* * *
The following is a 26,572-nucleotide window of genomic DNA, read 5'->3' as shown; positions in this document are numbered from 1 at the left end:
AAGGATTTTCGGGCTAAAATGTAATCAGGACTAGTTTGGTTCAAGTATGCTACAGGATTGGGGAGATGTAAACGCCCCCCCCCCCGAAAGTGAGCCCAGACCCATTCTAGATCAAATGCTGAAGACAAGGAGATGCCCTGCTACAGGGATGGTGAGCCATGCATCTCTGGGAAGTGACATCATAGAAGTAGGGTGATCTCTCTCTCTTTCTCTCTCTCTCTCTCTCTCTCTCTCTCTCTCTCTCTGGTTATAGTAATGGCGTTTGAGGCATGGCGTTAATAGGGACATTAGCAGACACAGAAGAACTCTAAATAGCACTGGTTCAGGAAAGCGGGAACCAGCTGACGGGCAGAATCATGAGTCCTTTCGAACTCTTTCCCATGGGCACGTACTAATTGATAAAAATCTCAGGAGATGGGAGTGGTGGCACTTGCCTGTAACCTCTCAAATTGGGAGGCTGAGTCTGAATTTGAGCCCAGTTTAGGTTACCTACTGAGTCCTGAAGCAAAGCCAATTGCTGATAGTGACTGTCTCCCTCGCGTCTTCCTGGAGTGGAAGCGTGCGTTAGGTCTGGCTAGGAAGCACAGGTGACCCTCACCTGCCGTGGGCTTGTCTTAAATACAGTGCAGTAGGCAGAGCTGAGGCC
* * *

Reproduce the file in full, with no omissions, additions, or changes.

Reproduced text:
The following is a 26,572-nucleotide window of genomic DNA, read 5'->3' as shown; positions in this document are numbered from 1 at the left end:
AAGGATTTTCGGGCTAAAATGTAATCAGGACTAGTTTGGTTCAAGTATGCTACAGGATTGGGGAGATGTAAACGCCCCCCCCCCCGAAAGTGAGCCCAGACCCATTCTAGATCAAATGCTGAAGACAAGGAGATGCCCTGCTACAGGGATGGTGAGCCATGCATCTCTGGGAAGTGACATCATAGAAGTAGGGTGATCTCTCTCTCTTTCTCTCTCTCTCTCTCTCTCTCTCTCTCTCTCTCTCTGGTTATAGTAATGGCGTTTGAGGCATGGCGTTAATAGGGACATTAGCAGACACAGAAGAACTCTAAATAGCACTGGTTCAGGAAAGCGGGAACCAGCTGACGGGCAGAATCATGAGTCCTTTCGAACTCTTTCCCATGGGCACGTACTAATTGATAAAAATCTCAGGAGATGGGAGTGGTGGCACTTGCCTGTAACCTCTCAAATTGGGAGGCTGAGTCTGAATTTGAGCCCAGTTTAGGTTACCTACTGAGTCCTGAAGCAAAGCCAATTGCTGATAGTGACTGTCTCCCTCGCGTCTTCCTGGAGTGGAAGCGTGCGTTAGGTCTGGCTAGGAAGCACAGGTGACCCTCACCTGCCGTGGGCTTGTCTTAAATACAGTGCAGTAGGCAGAGCTGAGGCC